In recent weeks, it has become clear that we are living through a momentous time in history. Around the world, people’s health, livelihoods and lifestyles have been upended by the coronavirus outbreak and its ripple effects on health care systems, economies and societal norms.
Locally, we have all been touched in some way by the pandemic and the ongoing efforts to stem its spread: As expected, confirmed cases of the virus have begun to emerge, schools have closed their doors and many businesses have – understandably so – been ordered by Gov. Andy Beshear to dramatically limit operations or, in some instances, go altogether dark. This, of course, will result in the lamentable circumstance of putting hundreds, if not thousands, out of work in southcentral Kentucky before we turn the corner toward recovery.
As it has for more than 160 years, the Bowling Green Daily News has worked vigorously to provide the community with vital, up-to-the-minute information about this rapidly changing crisis and to tell the stories of those who have been most deeply affected. In times such as these, a free and vibrant press is at its most crucial, and we are as committed as ever to fulfilling that role.
It is hardly a secret, though, that the business of printed news was financially challenging even before the outbreak. But now, as the sharp virus-related economic downturn manifests at ground level, the Daily News must announce difficult decisions that will better position us to continue serving this community in the years ahead.
Most prominently, after March 28, we will no longer publish a Saturday print edition. The reduction of print days is common in the modern newspaper industry, but it is a change our organization resisted for years. Unfortunately, we are no longer able to do that. To be clear, we will continue to publish at bgdailynews.com the same news, sports, obituaries and other content that would have appeared in our Saturday print issues, and our Sunday-through-Friday print editions will be published as usual.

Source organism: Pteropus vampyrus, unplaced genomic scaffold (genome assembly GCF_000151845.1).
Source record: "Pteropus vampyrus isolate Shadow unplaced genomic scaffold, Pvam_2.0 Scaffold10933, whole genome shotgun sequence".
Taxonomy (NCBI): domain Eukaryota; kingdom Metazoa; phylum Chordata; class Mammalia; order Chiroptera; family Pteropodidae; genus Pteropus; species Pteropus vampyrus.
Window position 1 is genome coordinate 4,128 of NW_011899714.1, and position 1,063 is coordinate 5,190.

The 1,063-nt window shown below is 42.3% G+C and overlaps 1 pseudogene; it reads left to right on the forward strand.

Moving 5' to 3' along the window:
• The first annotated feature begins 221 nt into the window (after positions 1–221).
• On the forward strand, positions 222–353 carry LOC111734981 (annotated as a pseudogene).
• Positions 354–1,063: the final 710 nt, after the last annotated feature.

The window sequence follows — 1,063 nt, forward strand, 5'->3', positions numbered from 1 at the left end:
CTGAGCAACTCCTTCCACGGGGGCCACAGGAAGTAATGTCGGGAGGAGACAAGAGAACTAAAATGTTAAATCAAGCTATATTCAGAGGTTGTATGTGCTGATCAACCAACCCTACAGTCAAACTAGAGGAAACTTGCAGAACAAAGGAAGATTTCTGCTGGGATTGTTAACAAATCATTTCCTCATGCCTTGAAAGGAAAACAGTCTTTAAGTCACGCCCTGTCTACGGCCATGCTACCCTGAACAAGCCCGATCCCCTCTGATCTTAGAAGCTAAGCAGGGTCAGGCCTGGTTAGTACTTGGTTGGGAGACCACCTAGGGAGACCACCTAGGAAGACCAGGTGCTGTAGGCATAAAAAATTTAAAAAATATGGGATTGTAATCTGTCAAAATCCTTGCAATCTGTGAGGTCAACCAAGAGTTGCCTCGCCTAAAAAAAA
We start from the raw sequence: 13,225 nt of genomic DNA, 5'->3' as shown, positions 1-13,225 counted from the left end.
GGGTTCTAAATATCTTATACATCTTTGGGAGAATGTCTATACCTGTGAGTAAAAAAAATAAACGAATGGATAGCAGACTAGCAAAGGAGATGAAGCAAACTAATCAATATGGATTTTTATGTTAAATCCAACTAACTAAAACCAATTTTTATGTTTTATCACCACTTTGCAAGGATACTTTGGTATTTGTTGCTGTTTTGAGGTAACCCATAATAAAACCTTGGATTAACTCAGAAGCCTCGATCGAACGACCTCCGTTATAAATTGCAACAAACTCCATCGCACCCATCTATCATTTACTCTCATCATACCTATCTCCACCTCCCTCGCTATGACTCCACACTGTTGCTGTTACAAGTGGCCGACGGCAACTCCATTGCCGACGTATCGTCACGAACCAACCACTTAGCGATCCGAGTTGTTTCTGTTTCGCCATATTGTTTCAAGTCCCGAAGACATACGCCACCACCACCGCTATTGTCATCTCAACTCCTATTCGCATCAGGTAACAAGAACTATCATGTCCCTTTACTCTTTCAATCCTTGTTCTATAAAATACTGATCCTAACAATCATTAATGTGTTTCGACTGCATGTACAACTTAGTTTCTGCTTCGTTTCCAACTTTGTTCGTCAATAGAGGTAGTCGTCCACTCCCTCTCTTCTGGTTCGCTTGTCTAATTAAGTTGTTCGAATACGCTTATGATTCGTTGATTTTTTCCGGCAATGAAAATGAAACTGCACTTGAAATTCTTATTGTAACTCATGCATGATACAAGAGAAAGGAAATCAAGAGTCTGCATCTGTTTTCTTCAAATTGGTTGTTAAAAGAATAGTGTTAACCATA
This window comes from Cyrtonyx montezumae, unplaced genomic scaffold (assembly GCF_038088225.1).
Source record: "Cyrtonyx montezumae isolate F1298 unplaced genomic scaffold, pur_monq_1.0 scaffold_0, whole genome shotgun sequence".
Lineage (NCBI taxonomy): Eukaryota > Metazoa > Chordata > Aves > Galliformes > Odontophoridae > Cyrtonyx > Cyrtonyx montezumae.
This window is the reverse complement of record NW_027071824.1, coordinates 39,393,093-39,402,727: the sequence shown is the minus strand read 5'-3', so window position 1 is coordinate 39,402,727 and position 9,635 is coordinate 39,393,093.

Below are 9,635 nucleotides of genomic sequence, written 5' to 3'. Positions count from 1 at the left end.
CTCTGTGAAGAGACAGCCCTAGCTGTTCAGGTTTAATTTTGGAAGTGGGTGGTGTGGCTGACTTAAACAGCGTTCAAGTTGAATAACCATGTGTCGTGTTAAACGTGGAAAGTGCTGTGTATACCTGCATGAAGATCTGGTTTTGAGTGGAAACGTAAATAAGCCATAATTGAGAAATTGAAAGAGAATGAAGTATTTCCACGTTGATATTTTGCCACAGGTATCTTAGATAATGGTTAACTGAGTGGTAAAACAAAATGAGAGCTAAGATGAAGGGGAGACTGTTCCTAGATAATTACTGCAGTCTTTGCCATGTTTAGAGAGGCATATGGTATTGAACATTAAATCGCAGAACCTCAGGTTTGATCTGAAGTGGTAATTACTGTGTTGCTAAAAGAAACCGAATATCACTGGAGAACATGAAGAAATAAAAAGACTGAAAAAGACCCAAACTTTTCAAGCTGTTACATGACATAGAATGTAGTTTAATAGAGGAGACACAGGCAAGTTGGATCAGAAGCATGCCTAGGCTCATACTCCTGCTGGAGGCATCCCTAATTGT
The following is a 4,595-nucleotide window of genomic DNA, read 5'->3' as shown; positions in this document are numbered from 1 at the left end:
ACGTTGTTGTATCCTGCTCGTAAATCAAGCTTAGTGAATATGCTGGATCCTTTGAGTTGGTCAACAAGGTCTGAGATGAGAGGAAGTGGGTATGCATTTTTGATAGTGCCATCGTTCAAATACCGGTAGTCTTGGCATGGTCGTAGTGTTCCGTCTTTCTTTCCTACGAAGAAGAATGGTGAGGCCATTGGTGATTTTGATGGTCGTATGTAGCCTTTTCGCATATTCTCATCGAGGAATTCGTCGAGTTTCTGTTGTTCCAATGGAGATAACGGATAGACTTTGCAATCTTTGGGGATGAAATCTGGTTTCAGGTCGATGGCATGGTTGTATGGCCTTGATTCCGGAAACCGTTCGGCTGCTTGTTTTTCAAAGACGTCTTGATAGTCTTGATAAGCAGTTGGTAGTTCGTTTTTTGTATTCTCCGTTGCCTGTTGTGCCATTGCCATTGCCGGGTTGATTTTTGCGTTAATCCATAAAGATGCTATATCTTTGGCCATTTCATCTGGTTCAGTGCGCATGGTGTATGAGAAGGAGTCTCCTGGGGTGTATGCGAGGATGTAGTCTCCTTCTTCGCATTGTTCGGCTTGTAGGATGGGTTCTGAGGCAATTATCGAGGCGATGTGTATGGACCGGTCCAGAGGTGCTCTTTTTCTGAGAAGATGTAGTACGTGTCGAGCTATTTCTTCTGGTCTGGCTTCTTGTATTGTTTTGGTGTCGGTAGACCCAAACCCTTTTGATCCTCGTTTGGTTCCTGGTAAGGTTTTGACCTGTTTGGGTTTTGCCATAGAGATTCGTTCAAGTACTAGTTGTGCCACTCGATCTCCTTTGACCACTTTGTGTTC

Meanwhile, our print readers will begin to notice other changes as well. We recently shrank our sports sections after virtually all athletic activity was shut down locally and nationally. Similar steps will be taken with other regular sections such as Time Out, Business and Faith, as well as our Opinion page, which will be published only on Wednesdays, Fridays and Sundays. While we are loathe to decrease the amount of content in our print issues, it is an unavoidable byproduct of our need to construct editions more concisely in order to maximize our resources during this slowdown in southcentral Kentucky’s business activity.
As always, it is important to remember that we offer more than the physical newspaper. Our team also produces news and advertising content – sometimes around the clock – for our digital products at bgdailynews.com. Full access to our website is currently free to all readers during the coronavirus pandemic in an effort to provide the community with vital information and reporting. The Daily News is also launching a new news initiative in WDNZ-TV11, a low-power television station that features local news, sports and “The Morning Show” with WKCT’s Chad Young and Al Arbogast. The station may be found over the air and on the Glasgow Electric Plant Board’s cable lineup. News Publishing and News Broadcasting, co-owners of the station, are working to expand our television reach to other cable systems and on a streaming app. We feature Stadium TV, Antenna TV, Estrella, Biz TV and The Country Network as subchannels to WDNZ-TV11.
Across all of our platforms, we are southcentral Kentucky’s most trusted news source, and none of what we are announcing today should be perceived as a wavering in our determination to remain just that for many years to come.
Of course, we understand that we are just one of many businesses locally and nationally that are making hard choices during this unsettling and confusing time. Our thoughts and prayers are with those most closely affected by the outbreak – particularly those who fall ill and their families, as well as those who lose jobs either temporarily or permanently.
It is our sincere hope that brighter days are near, and we look forward to bringing you the stories of our families, friends and neighbors as southcentral Kentucky gets back onto its feet.